What's all this about decline of the printed book industry?
Amid the usual dire warnings about the decline of the printed book, the publishing industry seemed to be in rude good health at the splendid Bord Gáis Energy Irish Book Awards dinner last week.
Michael D was in his presidential element as he honoured Seamus Heaney, and Neil Jordan was plainly thrilled that his novel Mistaken was receiving its second major prize of the year (having won the Kerry Group Irish Fiction Award in June), but it was the sheer range of shortlisted books that was really striking.
In fact, more books are now being published than ever before -- Nielsen BookData revealed recently that 150,000 new books appeared in the UK alone last year, of which 78,000 were novels. That works out at about 200 novels a day, which is astonishing, though whether the world needs them is another matter.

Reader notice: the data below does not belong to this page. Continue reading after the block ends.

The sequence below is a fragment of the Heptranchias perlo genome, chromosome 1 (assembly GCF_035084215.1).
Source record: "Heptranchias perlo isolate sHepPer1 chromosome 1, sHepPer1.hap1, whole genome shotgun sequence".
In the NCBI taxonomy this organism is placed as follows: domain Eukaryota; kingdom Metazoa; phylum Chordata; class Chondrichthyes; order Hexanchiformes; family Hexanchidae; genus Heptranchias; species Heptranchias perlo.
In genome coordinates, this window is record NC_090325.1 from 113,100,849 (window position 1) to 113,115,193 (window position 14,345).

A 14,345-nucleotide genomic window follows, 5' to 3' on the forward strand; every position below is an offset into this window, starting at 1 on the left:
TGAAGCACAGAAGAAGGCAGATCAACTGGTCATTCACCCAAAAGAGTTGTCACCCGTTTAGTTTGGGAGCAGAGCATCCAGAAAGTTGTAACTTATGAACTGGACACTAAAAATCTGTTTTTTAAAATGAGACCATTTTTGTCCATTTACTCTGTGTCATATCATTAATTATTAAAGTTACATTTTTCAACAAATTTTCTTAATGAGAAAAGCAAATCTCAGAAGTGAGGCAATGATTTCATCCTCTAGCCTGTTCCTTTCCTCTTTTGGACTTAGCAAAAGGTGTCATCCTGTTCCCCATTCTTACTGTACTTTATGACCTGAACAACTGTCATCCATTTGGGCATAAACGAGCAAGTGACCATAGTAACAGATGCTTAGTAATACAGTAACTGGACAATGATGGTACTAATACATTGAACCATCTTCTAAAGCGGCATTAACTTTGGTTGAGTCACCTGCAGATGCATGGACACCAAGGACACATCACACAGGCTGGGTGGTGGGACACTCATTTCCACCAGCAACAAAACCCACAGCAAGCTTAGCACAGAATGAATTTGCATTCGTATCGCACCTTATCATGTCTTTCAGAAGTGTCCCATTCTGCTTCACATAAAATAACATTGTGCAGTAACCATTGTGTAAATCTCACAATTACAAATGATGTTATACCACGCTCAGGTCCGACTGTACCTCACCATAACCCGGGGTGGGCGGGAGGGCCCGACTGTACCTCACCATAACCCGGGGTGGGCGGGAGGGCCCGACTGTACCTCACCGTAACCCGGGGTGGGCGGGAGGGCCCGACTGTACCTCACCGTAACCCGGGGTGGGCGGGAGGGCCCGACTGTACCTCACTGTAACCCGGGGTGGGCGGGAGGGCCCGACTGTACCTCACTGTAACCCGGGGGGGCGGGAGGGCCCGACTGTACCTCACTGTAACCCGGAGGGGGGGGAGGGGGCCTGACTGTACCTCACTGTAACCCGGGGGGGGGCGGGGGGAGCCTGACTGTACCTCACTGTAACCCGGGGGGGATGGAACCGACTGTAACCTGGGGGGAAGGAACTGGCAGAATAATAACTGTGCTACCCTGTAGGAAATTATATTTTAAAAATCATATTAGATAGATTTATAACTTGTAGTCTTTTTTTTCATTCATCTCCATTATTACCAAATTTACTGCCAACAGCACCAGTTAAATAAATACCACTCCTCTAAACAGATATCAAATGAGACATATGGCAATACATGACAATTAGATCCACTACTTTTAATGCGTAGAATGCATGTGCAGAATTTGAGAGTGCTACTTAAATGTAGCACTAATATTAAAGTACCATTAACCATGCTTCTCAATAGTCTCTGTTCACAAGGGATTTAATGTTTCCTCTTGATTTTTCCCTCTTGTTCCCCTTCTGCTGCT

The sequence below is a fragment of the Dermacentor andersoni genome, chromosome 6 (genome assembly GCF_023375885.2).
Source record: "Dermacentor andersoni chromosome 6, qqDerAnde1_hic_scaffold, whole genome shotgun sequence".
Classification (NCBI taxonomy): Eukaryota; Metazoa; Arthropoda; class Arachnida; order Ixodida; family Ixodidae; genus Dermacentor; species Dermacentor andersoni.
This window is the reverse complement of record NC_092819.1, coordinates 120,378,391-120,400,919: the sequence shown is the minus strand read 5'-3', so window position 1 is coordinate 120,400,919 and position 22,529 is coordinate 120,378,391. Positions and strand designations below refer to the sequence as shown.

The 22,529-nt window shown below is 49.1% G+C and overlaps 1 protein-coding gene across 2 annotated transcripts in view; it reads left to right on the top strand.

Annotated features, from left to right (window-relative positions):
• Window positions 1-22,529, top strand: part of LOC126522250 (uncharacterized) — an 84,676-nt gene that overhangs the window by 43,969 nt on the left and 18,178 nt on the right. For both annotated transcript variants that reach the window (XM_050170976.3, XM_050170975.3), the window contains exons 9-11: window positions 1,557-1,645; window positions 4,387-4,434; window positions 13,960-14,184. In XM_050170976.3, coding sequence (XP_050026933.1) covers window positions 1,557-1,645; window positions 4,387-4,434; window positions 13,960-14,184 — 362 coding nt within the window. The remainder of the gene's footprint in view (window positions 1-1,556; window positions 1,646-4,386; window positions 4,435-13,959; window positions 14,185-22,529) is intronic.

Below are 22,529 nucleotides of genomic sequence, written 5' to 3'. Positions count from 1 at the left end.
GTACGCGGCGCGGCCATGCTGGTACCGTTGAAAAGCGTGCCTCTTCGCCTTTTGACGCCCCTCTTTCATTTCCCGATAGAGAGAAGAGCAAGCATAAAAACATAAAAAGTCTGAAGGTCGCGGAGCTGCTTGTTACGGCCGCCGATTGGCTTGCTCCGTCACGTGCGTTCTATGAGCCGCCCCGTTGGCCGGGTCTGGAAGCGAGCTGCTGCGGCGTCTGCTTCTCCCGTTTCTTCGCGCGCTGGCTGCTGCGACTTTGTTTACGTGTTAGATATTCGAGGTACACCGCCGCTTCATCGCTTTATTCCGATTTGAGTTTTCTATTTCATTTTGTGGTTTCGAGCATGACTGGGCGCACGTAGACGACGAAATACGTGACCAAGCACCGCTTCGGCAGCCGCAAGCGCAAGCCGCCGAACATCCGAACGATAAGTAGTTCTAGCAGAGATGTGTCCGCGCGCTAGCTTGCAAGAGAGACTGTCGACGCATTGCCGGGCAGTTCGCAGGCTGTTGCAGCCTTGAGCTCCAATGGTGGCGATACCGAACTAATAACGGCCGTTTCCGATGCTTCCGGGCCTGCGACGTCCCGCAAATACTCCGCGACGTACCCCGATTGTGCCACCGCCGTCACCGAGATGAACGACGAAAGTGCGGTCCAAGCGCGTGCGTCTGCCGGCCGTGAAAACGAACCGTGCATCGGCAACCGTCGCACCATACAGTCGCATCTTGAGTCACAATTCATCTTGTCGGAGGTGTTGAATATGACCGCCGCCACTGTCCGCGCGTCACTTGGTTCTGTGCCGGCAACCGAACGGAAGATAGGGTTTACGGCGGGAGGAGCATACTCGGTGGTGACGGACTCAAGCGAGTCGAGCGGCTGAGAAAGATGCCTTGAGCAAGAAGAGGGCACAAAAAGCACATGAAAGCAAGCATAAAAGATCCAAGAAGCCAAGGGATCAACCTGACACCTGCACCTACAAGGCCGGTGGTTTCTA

There's nothing like a vendetta to liven up the staid world of literature, with historians now taking the kind of umbrage that used to be exercised by angry novelists.
Time was when Gore Vidal, no mean verbal pugilist, got thumped by Norman Mailer in a TV studio and hit back with the rejoinder, "Words, as usual, fail him" or when former buddies VS Naipaul and Paul Theroux fell out publicly for years, only to shake hands finally at a literary festival this year.
But at least these fights were upfront and personal, unlike the internet war waged on rival historians by Orlando Figes, who rubbished them under a pseudonym and was only found out when his wife looked set to take the blame for his vitriolic comments.
Right-wing historian Niall Ferguson, whose analysis of empire made him the darling of the Bush administration, is more direct. Having taken exception to a piece on his latest tome in the London Review of Books, he declared of critic Pankaj Mishra: "I will hound him in print in a way he has never experienced before." If I were Mishra I'd believe him -- there's no one like a dour Scot to hold a grudge.